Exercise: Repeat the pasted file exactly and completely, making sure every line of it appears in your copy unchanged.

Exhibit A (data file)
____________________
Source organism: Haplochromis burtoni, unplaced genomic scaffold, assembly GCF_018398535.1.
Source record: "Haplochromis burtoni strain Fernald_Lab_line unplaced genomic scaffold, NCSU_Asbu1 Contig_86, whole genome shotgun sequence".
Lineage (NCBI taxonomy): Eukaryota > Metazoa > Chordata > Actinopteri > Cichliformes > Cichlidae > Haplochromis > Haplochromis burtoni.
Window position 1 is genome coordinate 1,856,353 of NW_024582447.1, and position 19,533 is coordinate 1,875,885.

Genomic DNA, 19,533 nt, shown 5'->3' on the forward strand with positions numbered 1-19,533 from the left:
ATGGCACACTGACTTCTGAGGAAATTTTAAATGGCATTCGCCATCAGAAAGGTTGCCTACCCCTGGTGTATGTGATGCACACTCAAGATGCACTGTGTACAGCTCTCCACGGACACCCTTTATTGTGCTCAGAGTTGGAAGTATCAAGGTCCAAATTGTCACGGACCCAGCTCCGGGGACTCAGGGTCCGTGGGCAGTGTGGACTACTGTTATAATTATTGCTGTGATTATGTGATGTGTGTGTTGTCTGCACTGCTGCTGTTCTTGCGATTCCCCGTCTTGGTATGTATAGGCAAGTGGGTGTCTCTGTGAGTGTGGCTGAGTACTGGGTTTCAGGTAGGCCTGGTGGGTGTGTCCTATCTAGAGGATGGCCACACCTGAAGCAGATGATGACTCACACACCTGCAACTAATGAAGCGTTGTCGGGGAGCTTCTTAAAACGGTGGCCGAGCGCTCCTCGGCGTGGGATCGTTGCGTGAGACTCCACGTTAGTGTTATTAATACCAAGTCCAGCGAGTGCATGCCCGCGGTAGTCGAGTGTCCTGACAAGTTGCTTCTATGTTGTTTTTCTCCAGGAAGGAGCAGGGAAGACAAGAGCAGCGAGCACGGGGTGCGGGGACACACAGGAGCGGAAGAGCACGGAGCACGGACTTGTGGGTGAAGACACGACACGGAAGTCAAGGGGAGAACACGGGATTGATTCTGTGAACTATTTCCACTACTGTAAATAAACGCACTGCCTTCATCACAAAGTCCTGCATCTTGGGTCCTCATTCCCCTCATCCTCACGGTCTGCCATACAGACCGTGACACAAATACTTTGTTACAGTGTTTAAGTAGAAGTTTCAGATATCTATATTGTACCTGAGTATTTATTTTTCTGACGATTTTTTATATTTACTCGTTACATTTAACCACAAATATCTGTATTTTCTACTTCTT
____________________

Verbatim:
Source organism: Haplochromis burtoni, unplaced genomic scaffold, assembly GCF_018398535.1.
Source record: "Haplochromis burtoni strain Fernald_Lab_line unplaced genomic scaffold, NCSU_Asbu1 Contig_86, whole genome shotgun sequence".
Lineage (NCBI taxonomy): Eukaryota > Metazoa > Chordata > Actinopteri > Cichliformes > Cichlidae > Haplochromis > Haplochromis burtoni.
Window position 1 is genome coordinate 1,856,353 of NW_024582447.1, and position 19,533 is coordinate 1,875,885.

Genomic DNA, 19,533 nt, shown 5'->3' on the forward strand with positions numbered 1-19,533 from the left:
ATGGCACACTGACTTCTGAGGAAATTTTAAATGGCATTCGCCATCAGAAAGGTTGCCTACCCCTGGTGTATGTGATGCACACTCAAGATGCACTGTGTACAGCTCTCCACGGACACCCTTTATTGTGCTCAGAGTTGGAAGTATCAAGGTCCAAATTGTCACGGACCCAGCTCCGGGGACTCAGGGTCCGTGGGCAGTGTGGACTACTGTTATAATTATTGCTGTGATTATGTGATGTGTGTGTTGTCTGCACTGCTGCTGTTCTTGCGATTCCCCGTCTTGGTATGTATAGGCAAGTGGGTGTCTCTGTGAGTGTGGCTGAGTACTGGGTTTCAGGTAGGCCTGGTGGGTGTGTCCTATCTAGAGGATGGCCACACCTGAAGCAGATGATGACTCACACACCTGCAACTAATGAAGCGTTGTCGGGGAGCTTCTTAAAACGGTGGCCGAGCGCTCCTCGGCGTGGGATCGTTGCGTGAGACTCCACGTTAGTGTTATTAATACCAAGTCCAGCGAGTGCATGCCCGCGGTAGTCGAGTGTCCTGACAAGTTGCTTCTATGTTGTTTTTCTCCAGGAAGGAGCAGGGAAGACAAGAGCAGCGAGCACGGGGTGCGGGGACACACAGGAGCGGAAGAGCACGGAGCACGGACTTGTGGGTGAAGACACGACACGGAAGTCAAGGGGAGAACACGGGATTGATTCTGTGAACTATTTCCACTACTGTAAATAAACGCACTGCCTTCATCACAAAGTCCTGCATCTTGGGTCCTCATTCCCCTCATCCTCACGGTCTGCCATACAGACCGTGACACAAATACTTTGTTACAGTGTTTAAGTAGAAGTTTCAGATATCTATATTGTACCTGAGTATTTATTTTTCTGACGATTTTTTATATTTACTCGTTACATTTAACCACAAATATCTGTATTTTCTACTTCTT